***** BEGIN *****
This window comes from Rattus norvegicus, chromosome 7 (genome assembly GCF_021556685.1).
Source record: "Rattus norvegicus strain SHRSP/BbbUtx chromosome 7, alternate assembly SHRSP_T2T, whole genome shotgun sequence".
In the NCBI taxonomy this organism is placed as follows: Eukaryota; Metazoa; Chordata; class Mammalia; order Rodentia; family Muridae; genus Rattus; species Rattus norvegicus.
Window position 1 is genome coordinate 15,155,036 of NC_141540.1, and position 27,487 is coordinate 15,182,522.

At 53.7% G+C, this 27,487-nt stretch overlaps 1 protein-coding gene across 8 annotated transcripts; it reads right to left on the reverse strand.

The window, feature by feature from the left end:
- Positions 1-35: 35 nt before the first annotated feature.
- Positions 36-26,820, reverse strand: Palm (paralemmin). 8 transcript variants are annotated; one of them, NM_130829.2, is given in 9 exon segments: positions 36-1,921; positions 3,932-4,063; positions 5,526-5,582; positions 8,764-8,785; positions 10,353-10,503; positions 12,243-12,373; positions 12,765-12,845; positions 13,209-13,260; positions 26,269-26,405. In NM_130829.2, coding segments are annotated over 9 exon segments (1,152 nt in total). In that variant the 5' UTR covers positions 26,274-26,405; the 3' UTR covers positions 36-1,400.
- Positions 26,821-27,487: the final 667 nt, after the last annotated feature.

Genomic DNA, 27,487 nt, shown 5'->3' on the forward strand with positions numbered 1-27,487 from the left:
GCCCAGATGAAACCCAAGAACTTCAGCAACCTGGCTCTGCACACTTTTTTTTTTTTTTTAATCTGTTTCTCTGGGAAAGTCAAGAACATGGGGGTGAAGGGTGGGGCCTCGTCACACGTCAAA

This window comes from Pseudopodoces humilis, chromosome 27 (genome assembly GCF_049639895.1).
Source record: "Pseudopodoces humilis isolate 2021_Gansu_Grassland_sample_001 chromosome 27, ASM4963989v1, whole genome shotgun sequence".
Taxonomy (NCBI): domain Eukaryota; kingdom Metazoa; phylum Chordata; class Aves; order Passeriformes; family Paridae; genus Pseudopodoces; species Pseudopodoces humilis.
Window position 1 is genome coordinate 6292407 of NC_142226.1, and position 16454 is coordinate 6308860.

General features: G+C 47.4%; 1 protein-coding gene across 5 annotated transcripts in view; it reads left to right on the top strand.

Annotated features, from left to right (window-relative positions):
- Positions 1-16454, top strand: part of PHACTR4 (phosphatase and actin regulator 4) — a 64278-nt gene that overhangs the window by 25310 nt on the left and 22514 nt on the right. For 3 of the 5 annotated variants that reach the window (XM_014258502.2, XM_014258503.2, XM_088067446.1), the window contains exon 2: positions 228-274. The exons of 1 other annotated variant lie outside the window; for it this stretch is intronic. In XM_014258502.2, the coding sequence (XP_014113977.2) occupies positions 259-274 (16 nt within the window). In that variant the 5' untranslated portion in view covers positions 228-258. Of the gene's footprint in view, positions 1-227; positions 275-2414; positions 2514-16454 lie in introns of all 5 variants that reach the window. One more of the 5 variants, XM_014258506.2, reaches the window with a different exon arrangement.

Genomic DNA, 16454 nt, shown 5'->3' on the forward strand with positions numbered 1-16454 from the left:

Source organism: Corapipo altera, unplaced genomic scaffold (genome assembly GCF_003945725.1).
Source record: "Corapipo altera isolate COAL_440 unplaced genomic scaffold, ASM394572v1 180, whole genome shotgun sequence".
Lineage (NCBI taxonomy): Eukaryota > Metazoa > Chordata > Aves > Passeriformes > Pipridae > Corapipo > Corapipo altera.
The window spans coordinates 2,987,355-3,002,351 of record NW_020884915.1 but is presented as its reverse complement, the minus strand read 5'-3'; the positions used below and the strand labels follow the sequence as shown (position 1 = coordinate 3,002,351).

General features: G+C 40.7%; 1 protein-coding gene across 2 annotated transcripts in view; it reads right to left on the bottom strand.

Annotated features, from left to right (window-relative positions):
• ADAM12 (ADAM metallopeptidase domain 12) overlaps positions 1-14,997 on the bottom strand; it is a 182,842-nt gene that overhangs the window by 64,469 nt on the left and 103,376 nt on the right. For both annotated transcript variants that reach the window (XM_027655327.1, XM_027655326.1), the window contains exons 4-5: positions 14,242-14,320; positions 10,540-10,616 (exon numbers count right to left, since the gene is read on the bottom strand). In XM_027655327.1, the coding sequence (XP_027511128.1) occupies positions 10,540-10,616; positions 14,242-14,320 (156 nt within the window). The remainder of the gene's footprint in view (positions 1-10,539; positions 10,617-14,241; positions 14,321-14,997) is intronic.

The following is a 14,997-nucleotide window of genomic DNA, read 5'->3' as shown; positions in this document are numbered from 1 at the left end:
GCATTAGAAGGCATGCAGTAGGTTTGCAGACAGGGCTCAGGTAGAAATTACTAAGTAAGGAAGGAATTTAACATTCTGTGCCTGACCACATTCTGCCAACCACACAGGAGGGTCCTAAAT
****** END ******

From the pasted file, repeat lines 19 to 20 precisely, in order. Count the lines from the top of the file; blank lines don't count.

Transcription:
Genomic DNA, 16454 nt, shown 5'->3' on the forward strand with positions numbered 1-16454 from the left:

Source organism: Corapipo altera, unplaced genomic scaffold (genome assembly GCF_003945725.1).